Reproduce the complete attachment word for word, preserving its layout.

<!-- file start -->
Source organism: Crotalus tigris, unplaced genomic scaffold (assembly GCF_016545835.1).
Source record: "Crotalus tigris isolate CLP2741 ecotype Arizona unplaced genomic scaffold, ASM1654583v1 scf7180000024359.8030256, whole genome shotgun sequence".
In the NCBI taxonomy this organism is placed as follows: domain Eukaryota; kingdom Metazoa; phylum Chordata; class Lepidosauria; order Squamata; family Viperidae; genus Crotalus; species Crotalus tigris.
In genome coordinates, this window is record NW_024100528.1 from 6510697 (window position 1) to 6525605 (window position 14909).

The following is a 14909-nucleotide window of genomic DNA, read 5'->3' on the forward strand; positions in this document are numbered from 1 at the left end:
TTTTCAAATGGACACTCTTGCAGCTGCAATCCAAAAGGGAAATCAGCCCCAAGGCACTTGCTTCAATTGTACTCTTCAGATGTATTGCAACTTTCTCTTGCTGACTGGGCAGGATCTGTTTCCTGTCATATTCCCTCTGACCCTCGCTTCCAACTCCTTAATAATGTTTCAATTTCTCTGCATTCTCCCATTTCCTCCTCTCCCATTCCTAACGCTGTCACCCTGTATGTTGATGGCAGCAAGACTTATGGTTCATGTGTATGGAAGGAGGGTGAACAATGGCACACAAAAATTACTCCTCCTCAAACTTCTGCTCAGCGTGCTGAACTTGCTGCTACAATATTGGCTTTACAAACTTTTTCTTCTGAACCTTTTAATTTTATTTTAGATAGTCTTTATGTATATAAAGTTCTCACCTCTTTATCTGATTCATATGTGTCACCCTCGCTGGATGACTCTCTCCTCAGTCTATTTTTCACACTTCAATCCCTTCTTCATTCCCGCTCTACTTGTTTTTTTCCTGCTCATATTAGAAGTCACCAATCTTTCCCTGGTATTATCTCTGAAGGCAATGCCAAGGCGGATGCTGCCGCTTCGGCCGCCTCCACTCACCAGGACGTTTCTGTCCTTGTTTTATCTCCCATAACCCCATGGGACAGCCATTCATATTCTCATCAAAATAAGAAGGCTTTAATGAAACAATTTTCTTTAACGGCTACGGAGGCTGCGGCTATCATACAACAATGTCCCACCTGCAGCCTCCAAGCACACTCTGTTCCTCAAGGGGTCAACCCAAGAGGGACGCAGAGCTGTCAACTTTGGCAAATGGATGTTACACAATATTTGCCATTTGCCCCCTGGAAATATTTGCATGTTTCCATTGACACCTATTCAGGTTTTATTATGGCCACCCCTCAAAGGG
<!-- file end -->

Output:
Source organism: Crotalus tigris, unplaced genomic scaffold (assembly GCF_016545835.1).
Source record: "Crotalus tigris isolate CLP2741 ecotype Arizona unplaced genomic scaffold, ASM1654583v1 scf7180000024359.8030256, whole genome shotgun sequence".
In the NCBI taxonomy this organism is placed as follows: domain Eukaryota; kingdom Metazoa; phylum Chordata; class Lepidosauria; order Squamata; family Viperidae; genus Crotalus; species Crotalus tigris.
In genome coordinates, this window is record NW_024100528.1 from 6510697 (window position 1) to 6525605 (window position 14909).

The following is a 14909-nucleotide window of genomic DNA, read 5'->3' on the forward strand; positions in this document are numbered from 1 at the left end:
TTTTCAAATGGACACTCTTGCAGCTGCAATCCAAAAGGGAAATCAGCCCCAAGGCACTTGCTTCAATTGTACTCTTCAGATGTATTGCAACTTTCTCTTGCTGACTGGGCAGGATCTGTTTCCTGTCATATTCCCTCTGACCCTCGCTTCCAACTCCTTAATAATGTTTCAATTTCTCTGCATTCTCCCATTTCCTCCTCTCCCATTCCTAACGCTGTCACCCTGTATGTTGATGGCAGCAAGACTTATGGTTCATGTGTATGGAAGGAGGGTGAACAATGGCACACAAAAATTACTCCTCCTCAAACTTCTGCTCAGCGTGCTGAACTTGCTGCTACAATATTGGCTTTACAAACTTTTTCTTCTGAACCTTTTAATTTTATTTTAGATAGTCTTTATGTATATAAAGTTCTCACCTCTTTATCTGATTCATATGTGTCACCCTCGCTGGATGACTCTCTCCTCAGTCTATTTTTCACACTTCAATCCCTTCTTCATTCCCGCTCTACTTGTTTTTTTCCTGCTCATATTAGAAGTCACCAATCTTTCCCTGGTATTATCTCTGAAGGCAATGCCAAGGCGGATGCTGCCGCTTCGGCCGCCTCCACTCACCAGGACGTTTCTGTCCTTGTTTTATCTCCCATAACCCCATGGGACAGCCATTCATATTCTCATCAAAATAAGAAGGCTTTAATGAAACAATTTTCTTTAACGGCTACGGAGGCTGCGGCTATCATACAACAATGTCCCACCTGCAGCCTCCAAGCACACTCTGTTCCTCAAGGGGTCAACCCAAGAGGGACGCAGAGCTGTCAACTTTGGCAAATGGATGTTACACAATATTTGCCATTTGCCCCCTGGAAATATTTGCATGTTTCCATTGACACCTATTCAGGTTTTATTATGGCCACCCCTCAAAGGG